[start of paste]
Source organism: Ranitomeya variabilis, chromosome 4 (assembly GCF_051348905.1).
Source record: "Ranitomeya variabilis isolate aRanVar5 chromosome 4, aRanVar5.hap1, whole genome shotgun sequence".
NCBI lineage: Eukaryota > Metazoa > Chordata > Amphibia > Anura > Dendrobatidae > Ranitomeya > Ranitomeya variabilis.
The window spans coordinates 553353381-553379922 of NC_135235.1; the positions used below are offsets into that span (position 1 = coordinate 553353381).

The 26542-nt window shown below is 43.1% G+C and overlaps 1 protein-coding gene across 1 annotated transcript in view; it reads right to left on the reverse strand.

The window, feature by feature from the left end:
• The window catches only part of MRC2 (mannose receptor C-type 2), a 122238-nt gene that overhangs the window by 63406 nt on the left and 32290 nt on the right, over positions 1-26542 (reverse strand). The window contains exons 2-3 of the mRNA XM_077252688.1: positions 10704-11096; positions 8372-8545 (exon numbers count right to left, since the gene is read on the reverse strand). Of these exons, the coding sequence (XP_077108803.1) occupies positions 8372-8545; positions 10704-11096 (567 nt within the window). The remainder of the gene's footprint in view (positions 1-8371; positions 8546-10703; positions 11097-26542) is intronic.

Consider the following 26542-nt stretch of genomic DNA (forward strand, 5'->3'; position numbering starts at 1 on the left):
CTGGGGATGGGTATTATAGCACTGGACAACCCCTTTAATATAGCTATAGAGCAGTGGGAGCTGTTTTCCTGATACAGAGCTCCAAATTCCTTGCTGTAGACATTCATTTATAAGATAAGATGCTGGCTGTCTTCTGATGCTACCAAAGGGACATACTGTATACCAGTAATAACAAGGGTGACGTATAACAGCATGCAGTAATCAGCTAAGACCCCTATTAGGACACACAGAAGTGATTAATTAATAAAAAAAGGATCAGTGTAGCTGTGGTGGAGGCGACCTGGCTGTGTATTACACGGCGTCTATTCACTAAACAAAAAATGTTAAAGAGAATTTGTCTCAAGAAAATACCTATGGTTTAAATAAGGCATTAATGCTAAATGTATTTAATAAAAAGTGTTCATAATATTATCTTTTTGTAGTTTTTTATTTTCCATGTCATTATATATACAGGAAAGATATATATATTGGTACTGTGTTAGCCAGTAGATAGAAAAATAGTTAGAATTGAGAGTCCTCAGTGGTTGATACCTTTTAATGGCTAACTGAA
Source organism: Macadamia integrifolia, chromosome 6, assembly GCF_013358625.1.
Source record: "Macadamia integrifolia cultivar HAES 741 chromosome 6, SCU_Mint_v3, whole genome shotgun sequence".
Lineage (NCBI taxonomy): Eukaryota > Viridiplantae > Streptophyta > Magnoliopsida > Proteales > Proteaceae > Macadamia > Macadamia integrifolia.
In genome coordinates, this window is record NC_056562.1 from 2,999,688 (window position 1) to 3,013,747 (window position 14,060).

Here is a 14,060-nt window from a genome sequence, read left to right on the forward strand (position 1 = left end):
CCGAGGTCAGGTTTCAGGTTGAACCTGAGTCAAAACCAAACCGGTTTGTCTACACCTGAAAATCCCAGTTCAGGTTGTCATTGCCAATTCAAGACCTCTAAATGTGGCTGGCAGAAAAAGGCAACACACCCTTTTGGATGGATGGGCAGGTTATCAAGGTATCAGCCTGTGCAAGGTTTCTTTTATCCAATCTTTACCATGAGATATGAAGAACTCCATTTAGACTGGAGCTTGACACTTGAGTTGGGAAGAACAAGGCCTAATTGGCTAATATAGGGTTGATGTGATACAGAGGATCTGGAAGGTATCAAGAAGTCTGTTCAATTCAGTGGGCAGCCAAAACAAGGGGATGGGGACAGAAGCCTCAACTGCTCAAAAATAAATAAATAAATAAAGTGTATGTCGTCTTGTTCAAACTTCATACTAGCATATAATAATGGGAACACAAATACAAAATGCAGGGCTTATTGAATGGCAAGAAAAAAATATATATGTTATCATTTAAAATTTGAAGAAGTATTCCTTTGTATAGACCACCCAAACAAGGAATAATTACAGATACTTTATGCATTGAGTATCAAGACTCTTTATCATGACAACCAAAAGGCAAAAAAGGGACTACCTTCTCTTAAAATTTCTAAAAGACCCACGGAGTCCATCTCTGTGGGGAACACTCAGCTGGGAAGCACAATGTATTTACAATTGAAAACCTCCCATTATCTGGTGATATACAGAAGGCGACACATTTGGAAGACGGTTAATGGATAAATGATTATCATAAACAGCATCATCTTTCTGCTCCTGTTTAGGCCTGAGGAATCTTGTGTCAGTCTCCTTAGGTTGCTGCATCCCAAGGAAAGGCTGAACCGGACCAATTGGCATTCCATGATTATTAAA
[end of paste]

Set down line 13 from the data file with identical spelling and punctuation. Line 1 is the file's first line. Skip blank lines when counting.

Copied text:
In genome coordinates, this window is record NC_056562.1 from 2,999,688 (window position 1) to 3,013,747 (window position 14,060).